Document Detail

Evaluation and management of the cardiac amyloidosis.
MedLine Citation:
PMID:  18036445     Owner:  NLM     Status:  MEDLINE    
Cardiac amyloidosis describes clinically significant involvement of the heart by amyloid deposition, which may or may not be associated with involvement of other organs. The purpose of this review is to summarize the current state of evidence for the effective evaluation and management of cardiac amyloidosis. Acquired systemic amyloidosis occurs in more than 10 per million person-years in the U.S. population. Although no single noninvasive test or abnormality is pathognomonic of cardiac amyloid, case-control studies indicate that echocardiographic evidence of left ventricular wall thickening, biatrial enlargement, and increased echogenicity in conjunction with reduced electrocardiographic voltages is strongly suggestive of cardiac amyloidosis. Furthermore, newer echocardiographic techniques such as strain and strain rate imaging can demonstrate impairment in longitudinal function before ejection fraction becomes abnormal. Recent observational studies also suggest that cardiovascular magnetic resonance imaging yields characteristic findings in amyloidosis, offering promise for the early detection of cardiac involvement, and the presence of detectable cardiac troponin and elevated B-type natriuretic peptide in serum of affected patients portends an adverse prognosis. Management strategies for cardiac amyloid are largely based on nonrandomized single-center studies. One of the few published randomized studies shows the superiority of oral prednisolone and melphalan compared with colchicine in systemic AL amyloidosis. Intermediate-dose infusional chemotherapy regimes (such as vincristine, adriamycin, and dexamethasone) and high-dose chemotherapy with peripheral stem cell rescue have been used widely, but treatment-related mortality remains substantial with chemotherapy. Recent studies also indicate promising strategies to stabilize the native structures of amyloidogenic proteins; inhibit fibril formation; and disrupt established deposits using antibodies, synthetic peptides, and small-molecule drugs.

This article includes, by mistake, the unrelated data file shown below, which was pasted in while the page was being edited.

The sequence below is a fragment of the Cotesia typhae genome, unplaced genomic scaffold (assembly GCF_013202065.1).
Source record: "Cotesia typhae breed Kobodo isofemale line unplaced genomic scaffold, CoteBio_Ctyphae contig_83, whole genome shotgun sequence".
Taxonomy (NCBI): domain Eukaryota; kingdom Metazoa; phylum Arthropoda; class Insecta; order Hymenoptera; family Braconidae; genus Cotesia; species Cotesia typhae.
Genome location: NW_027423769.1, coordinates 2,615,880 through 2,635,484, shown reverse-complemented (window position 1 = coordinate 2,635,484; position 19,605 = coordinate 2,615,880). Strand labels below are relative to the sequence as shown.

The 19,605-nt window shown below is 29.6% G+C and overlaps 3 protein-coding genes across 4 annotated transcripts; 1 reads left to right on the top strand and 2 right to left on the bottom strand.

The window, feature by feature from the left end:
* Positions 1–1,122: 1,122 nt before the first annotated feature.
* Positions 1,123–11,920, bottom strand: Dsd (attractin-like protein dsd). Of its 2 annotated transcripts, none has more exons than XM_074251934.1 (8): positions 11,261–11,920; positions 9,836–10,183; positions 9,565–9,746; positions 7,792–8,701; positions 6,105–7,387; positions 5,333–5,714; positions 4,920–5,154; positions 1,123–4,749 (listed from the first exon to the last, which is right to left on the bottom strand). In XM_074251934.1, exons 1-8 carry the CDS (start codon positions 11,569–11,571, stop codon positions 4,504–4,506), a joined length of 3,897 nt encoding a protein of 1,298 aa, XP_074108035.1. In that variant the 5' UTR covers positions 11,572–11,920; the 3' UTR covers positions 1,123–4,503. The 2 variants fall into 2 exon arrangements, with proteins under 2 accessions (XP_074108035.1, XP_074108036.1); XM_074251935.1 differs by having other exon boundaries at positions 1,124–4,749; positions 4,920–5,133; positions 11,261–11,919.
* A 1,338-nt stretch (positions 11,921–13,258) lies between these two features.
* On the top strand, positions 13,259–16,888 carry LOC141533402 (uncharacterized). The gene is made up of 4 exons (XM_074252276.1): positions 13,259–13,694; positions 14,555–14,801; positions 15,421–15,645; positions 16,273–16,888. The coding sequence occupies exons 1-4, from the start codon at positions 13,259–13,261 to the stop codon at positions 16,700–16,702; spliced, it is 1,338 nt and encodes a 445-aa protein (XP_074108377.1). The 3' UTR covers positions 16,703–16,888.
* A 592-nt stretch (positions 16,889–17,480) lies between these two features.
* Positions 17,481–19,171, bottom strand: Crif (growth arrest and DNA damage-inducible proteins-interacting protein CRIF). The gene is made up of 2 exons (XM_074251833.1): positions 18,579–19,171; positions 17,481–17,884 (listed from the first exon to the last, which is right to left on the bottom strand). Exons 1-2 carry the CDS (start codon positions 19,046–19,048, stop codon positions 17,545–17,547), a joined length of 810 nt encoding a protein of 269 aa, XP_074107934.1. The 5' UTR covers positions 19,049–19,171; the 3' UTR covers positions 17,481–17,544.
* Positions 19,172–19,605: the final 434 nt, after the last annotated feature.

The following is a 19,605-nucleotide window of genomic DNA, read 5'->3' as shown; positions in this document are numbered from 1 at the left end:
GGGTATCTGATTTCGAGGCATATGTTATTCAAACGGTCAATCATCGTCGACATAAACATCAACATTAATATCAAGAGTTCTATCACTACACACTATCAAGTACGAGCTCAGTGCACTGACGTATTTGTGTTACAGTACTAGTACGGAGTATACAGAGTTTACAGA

Joseph B Selvanayagam; Philip N Hawkins; Biju Paul; Saul G Myerson; Stefan Neubauer
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Publication Detail:
Type:  Journal Article; Research Support, Non-U.S. Gov't; Review     Date:  2007-11-13
Journal Detail:
Title:  Journal of the American College of Cardiology     Volume:  50     ISSN:  1558-3597     ISO Abbreviation:  J. Am. Coll. Cardiol.     Publication Date:  2007 Nov 
Date Detail:
Created Date:  2007-11-26     Completed Date:  2008-01-07     Revised Date:  2014-02-19    
Medline Journal Info:
Nlm Unique ID:  8301365     Medline TA:  J Am Coll Cardiol     Country:  United States    
Other Details:
Languages:  eng     Pagination:  2101-10     Citation Subset:  AIM; IM    
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MeSH Terms
Amyloid / blood
Amyloidosis / blood,  diagnosis*,  drug therapy*
Antineoplastic Agents / therapeutic use*
Biological Markers / blood
Heart Diseases / blood,  diagnosis*,  drug therapy*
Magnetic Resonance Imaging
Troponin / blood
Grant Support
G7900510//Medical Research Council
Reg. No./Substance:
0/Amyloid; 0/Antineoplastic Agents; 0/Biological Markers; 0/Troponin
Comment In:
J Am Coll Cardiol. 2008 Apr 15;51(15):1509-10; author reply 1510   [PMID:  18402909 ]
Erratum In:
J Am Coll Cardiol. 2011 Mar 29;57(13):1501

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